Here’s an entry worthy of Ripley’s Believe It or Not: in the midst of the Great Recession of 2009, as U.S. jobs evaporate across the country, especially in the airline industry and particularly among skilled maintenance workers, Uncle Sam is working feverishly to fill jobs at domestic repair stations.
Does this mean helping jobless Americans find jobs? Retraining them to fill these desirable jobs? No indeed! The U.S. government is busy handing out hundreds, maybe thousands, of visas to foreign workers to fill aviation maintenance jobs in America. And these are not low-wage jobs, not jobs that only unskilled, migrant workers would be willing to do. These are solid middle-class jobs at high-tech repair stations averaging $1,000 per week. How many unemployed U.S. workers would give anything for a shot at these jobs? How about underemployed U.S. workers forced by the recession to accept jobs far below their former pay and skill levels?
In a story uncovered by WFAA-TV in Dallas, the U.S. State Department has granted hundreds of visas to workers from dozens of foreign countries to work in maintenance jobs at San Antonio Airport. (Investigators have found that once granted visas, these workers have moved to airports throughout the U.S.)
The TSA has helped these employees obtain the badges necessary to gain secured access to aircraft. As if that were not appalling enough, many of these employees reportedly do not even speak or write English. And as far as qualifications, the applications I saw contained copies of transcripts and certificates in Spanish! No translations and no apostille (the internationally recognized method for verifying the accuracy and authenticity of foreign documents). How did anyone determine what these certificates said and whether they were real? I can’t imagine everyone even at the State Department speaks the language of the dozens of countries represented by these imported workers. Certainly there is the potential for fraud in obtaining visas to enter the U.S.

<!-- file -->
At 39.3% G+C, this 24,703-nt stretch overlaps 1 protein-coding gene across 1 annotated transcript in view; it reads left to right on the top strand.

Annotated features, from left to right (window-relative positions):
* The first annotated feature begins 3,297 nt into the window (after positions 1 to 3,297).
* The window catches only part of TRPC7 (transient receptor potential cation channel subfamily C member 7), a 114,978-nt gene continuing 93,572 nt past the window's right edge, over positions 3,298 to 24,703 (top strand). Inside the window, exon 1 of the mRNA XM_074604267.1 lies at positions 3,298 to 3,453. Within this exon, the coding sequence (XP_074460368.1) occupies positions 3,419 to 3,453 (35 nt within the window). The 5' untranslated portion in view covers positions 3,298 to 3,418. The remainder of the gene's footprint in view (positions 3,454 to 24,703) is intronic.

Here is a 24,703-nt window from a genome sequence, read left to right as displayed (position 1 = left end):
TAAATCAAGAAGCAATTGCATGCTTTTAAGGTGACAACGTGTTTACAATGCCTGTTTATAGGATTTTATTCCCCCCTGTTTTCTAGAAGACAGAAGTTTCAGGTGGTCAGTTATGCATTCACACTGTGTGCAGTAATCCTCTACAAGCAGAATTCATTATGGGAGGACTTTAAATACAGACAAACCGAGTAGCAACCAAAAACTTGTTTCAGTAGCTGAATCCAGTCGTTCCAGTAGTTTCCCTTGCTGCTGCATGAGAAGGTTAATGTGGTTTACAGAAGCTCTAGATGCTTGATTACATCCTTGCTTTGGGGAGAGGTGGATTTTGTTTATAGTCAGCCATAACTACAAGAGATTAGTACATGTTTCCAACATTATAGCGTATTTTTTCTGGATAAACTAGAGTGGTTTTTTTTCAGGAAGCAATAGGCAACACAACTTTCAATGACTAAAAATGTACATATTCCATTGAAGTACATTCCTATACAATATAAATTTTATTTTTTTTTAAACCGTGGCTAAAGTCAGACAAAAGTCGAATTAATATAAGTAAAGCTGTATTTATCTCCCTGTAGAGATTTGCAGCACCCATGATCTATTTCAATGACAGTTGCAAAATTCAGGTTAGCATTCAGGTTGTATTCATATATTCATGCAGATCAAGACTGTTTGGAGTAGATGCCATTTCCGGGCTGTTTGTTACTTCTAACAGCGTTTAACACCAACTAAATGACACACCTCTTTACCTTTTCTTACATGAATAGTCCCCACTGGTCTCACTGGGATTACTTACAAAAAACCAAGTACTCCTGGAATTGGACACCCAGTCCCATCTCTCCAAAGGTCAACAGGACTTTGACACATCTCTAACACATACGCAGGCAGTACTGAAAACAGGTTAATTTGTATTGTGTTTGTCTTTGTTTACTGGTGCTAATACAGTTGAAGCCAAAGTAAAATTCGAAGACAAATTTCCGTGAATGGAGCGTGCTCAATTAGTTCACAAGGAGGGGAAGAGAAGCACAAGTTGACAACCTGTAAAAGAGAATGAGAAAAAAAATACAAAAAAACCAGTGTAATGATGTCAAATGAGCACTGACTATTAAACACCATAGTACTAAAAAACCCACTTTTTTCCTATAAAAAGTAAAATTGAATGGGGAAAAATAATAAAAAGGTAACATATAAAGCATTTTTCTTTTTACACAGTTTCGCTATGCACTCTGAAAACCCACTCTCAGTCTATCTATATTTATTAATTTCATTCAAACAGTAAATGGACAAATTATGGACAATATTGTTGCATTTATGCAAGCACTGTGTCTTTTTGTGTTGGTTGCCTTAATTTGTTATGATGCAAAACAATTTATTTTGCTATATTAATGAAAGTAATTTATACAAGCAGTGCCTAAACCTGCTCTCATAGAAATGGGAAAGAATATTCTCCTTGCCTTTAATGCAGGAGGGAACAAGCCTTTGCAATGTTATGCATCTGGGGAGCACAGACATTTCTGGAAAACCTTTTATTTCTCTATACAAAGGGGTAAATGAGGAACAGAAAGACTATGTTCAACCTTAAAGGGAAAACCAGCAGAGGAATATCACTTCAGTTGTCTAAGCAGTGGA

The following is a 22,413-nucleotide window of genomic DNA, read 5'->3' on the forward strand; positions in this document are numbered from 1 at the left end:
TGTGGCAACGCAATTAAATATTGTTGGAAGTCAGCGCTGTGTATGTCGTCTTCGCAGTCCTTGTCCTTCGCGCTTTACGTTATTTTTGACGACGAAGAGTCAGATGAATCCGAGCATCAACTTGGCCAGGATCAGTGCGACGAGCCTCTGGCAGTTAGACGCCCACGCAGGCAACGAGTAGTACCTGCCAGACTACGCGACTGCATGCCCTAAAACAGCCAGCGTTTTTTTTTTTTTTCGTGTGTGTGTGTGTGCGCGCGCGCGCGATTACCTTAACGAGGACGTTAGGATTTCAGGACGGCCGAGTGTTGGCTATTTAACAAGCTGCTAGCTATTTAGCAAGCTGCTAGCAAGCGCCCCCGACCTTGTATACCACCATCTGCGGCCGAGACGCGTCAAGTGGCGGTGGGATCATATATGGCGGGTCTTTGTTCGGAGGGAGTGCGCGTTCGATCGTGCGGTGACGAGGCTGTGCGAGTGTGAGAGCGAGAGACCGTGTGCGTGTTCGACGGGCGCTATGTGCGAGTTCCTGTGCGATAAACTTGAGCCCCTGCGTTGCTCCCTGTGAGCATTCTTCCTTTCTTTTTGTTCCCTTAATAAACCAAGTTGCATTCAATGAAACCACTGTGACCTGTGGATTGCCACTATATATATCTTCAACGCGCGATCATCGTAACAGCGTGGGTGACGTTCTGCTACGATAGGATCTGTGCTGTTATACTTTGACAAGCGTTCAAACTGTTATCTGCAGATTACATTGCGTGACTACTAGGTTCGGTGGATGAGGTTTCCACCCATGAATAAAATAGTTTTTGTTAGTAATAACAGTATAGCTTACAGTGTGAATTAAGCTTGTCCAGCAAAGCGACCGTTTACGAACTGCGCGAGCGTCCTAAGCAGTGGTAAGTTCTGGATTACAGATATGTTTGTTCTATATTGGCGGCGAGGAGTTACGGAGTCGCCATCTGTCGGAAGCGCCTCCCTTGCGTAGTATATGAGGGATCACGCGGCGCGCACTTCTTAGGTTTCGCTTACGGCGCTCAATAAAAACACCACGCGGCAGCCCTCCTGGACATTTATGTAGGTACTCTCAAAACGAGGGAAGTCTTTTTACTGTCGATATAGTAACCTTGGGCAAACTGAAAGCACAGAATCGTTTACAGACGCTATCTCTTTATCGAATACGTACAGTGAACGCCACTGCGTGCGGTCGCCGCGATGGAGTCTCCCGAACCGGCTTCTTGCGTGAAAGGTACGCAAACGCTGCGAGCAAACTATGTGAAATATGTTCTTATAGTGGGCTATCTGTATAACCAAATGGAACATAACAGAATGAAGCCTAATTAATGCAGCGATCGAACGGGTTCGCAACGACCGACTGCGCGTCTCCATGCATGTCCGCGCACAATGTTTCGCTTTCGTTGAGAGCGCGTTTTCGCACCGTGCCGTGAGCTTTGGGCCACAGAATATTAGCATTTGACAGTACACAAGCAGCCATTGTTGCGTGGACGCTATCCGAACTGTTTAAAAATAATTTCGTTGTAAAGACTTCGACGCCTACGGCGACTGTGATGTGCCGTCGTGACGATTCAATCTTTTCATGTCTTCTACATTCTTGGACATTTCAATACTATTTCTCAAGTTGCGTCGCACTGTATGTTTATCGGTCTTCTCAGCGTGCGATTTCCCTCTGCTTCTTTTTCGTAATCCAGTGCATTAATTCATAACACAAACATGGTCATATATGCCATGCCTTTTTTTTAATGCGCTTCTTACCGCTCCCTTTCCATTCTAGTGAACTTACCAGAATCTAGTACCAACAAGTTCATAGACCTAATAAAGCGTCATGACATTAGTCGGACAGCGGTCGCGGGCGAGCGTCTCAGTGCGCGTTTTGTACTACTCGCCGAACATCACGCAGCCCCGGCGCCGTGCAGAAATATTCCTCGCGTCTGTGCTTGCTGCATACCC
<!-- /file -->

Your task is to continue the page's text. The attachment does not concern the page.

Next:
As a safety advocate first and foremost, I’m astounded that the U.S. government is supporting the importation of non-English-speaking workers to do critical maintenance work. Safety of aircraft maintenance depends on the ability to read technical manuals and communicate with supervisors and fellow workers in English. If the manuals were translated and the workers had interpreters, that might mitigate the safety impact; but no such manual translations were found, and interpreting for these workers, from what I’ve been told, is haphazard at best.
Where is the FAA in all this? Surely, part of an inspector’s job should be to review the maintenance qualifications of workers at domestic repair stations and question the qualifications of workers who don’t speak, read or understand English. Has anyone from the government charged with aviation oversight–yes, that should be the FAA–actually looked at the work performed by these non-English-speaking workers?
Call me crazy, but there’s at least some chance that a mechanic’s inability to read the instructions and technical manuals, to write maintenance findings and work performed and to communicate with supervisors and co-workers could have a negative effect on the maintenance work performed. The FAA really doesn’t need an NTSB recommendation or an IG audit to do the right thing before an accident happens.
And why has the TSA decided that 10-year background checks are necessary only for maintenance jobs performed by U.S. citizens or resident aliens with green cards? It’s unlikely that anyone has performed or even could perform background checks on the workers being issued visas, given the paucity of documents uncovered. I’m not sure all the countries these workers came from even have the computerized criminal records that would render any kind of background check meaningful. Haven’t the recent terrorism arrests energized Homeland Security about the importance of vigilance? Maybe the TSA needs to do a video for its own employees on how to identify potential terrorists, starting with following the law on background checks.
While the recession seems to be over as far as the Federal Reserve is concerned, those pesky unemployment numbers just keep going up. And given the upward-trending unemployment rate, it’s hard to imagine that skilled aviation maintenance professionals are unavailable to fill these jobs. But even if that were the case, there are hundreds of thousands of unemployed auto workers who, with some specialized training, could fill many of these aviation-maintenance jobs.
It’s time the U.S. government heard from taxpayers and labor organizations that handing out visas to fill U.S. aviation jobs is not the way to enhance safety or improve the unemployment rate. I thought for sure labor organizations–fresh from their victory supporting President Obama–would have found their voice and let themselves be heard on the issues of safety and jobs. Isn’t that what unions are all about? Maybe we’ll still hear from them. For now, where’s Lou Dobbs when we need him?